This week, Billy Corgan released a new song from his forthcoming album, whose name I cannot be bothered going to the mental effort of remembering. This is not important. What is important is that this week, it was announced that Billy Corgan and Jessica Simpson are dating.
Basically people stopped having time for Billy Corgan around the time he broke up with that nameless faceless Asian woman who stood by him while he made Gish, Siamese Dream and Mellon Collie and the Infinite Sadness (henceforth to be referred to as the The Quality Trilogy). This certainly didn't seem to be due to any sort of encouragement on the part of Kit(?), because that always seemed like some sort of mail order thing-of-convenience anyway. But once Billy Corgan was free to have loads of sex out in the open, his music really suffered.
The early possibility that he might shack up with Marilyn Manson brought promise: Eye and The End is the Beginning is the End were exciting extensions on previous Pumpkins themes. But the blue skies of his time with Yelena Yemchuk brought tears to the eyes of fans: an album produced in long, happy hours in the studio away from Kim(?) might yield (for instance) Here is No Why, Muzzle, Porcelina of the Vast Oceans, Galapogos, Love, Thru the Eyes of Ruby and 1979. But a record cranked out as a way of filling the time until Billy could go home and bask in Yemchuk's far greater knowledge of b/w photography and how to get half-hearted bassists to flash their nipples for a liner booklet would yield a Tear, if you were lucky.
The problem was inspiration: too much inspiration by half. Billy's time with a jetsetting, model-schmoozing, beret-epitomising muse like Yemchuk convinced him that the artful undercurrents of The Quality Trilogy could be placed front and center of future projects: because proggy anti-grunge with strains of artistic flourish is good, so it follows that a record that was nothing but artistic flourish ought to be better! And so, Adore. To round off this chapter, then: if Kay(?) was the stable, stultifyingly pedestrian rock on which Billy Corgan built his church, Yelena Yemchuk was the silver-retained, high-contrast tempest that swept it up and spread it to the four winds.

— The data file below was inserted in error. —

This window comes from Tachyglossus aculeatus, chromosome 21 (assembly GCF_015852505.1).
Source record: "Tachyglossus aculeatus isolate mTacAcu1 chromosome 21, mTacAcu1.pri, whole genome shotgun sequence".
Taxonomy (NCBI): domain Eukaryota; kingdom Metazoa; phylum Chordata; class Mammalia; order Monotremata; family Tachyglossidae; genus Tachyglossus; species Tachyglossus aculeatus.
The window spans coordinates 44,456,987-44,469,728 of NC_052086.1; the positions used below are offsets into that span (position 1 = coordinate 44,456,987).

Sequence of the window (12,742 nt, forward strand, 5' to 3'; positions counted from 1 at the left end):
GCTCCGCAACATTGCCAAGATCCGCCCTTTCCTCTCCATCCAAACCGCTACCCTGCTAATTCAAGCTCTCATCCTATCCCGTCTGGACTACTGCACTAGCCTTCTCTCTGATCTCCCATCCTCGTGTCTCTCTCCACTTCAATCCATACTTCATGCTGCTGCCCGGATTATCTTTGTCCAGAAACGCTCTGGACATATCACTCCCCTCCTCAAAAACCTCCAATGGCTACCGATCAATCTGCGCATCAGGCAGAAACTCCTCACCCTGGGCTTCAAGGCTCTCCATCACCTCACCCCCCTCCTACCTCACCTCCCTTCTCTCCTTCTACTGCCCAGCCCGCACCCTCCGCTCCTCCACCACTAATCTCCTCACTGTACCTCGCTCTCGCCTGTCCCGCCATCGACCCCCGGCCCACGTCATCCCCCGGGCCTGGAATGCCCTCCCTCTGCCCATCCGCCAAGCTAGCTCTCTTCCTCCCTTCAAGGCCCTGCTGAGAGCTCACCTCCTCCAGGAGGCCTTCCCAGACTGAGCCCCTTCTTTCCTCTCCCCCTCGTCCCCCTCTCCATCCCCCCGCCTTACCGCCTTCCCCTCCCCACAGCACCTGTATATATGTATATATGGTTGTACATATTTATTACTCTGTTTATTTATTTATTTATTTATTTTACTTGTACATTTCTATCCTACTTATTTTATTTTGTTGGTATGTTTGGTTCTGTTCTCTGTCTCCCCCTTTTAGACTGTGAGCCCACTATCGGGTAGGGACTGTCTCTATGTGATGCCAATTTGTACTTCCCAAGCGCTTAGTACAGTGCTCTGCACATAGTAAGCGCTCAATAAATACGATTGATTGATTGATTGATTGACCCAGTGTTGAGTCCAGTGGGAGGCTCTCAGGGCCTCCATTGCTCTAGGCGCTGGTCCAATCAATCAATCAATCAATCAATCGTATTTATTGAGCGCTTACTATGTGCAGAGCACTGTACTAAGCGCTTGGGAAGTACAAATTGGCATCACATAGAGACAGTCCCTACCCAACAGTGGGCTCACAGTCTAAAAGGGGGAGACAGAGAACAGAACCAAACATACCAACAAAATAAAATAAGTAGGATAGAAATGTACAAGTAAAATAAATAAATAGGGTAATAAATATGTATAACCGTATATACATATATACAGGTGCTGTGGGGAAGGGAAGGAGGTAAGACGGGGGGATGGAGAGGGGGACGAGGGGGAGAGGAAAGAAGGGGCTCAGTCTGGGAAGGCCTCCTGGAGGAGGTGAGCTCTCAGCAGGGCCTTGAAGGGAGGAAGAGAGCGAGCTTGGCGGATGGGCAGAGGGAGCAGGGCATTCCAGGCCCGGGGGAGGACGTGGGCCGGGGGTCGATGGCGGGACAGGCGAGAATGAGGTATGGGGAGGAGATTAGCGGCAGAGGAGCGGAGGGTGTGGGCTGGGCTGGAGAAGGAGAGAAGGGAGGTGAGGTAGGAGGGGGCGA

The Zeitgeist era was marked by philandering, gadaboutery, Corgan as misogynist playboy, thinking he was being enlightened by only calling American women whores. Corgan consorted with Paris Hilton, proclaiming her the world's most famous person or some such nonsense; people uncomfortable with the notion that Billy Corgan and Paris Hilton might have anything to talk about became further uncomfortable with the notion that Billy Corgan might like to see himself as a photographer and Paris Hilton might agree to be photographed. Meanwhile the first track of the record Hilton's image had launched debuted in the end credits of a Michael Bay film about giant toys who piss on each other, and nobody really minded.
To make sure we knew that Zeitgeist was a commentary on fame-culture in the 21st Century, Corgan turned his life into performance art: being seen about the place with Tila Tequila, going so far as allowing her to go on the Internet and say he might have impregnated her. It would have been a bit ingenious, had it been auxiliary to the promotion of a piece of media more substantial than Zeitgeist; as it was, his attempts at sex-life-as-metacommentary were misinterpreted as postmodern folderol as a means to getting laid. Billy Corgan didn't care at the time: Billy Corgan was fucking Tila Tequila.
And so now Billy Corgan is dating Jessica Simpson, and they are "taking it slow", so anything that comes out about them is somewhat sparse and unsatisfying, and it feels like we've been here before, and we say we're nominally interested in what happens next, but really, it's just going through the motions until we can stop pretending to be emotionally invested. And also he released Song for a Son, about which I couldn't possibly say a thing.
 If this sounds harsh, bear in mind that I didn't have the energy to consistently intentionally misspell the title of Quentin Tarantino's latest film until sometime during the scene where the girl's face is projected in the smoke, so apparently it just takes a while for me to get on board when people I loved when I was fourteen insist they're going to stop being self-referential fuckbadgers any day now.
 She ordered the catalog, sent away the page with the guy she wanted, and Married An Alternative Rock Impresario. What, that's where you knew I was going with this? Don't lie. Racialist.
 This Happened.
 Well, because Billy Corgan had not had an interesting thought since 1997, it was actually a commentary on fame in the 1990s, but this is how it was packaged, so.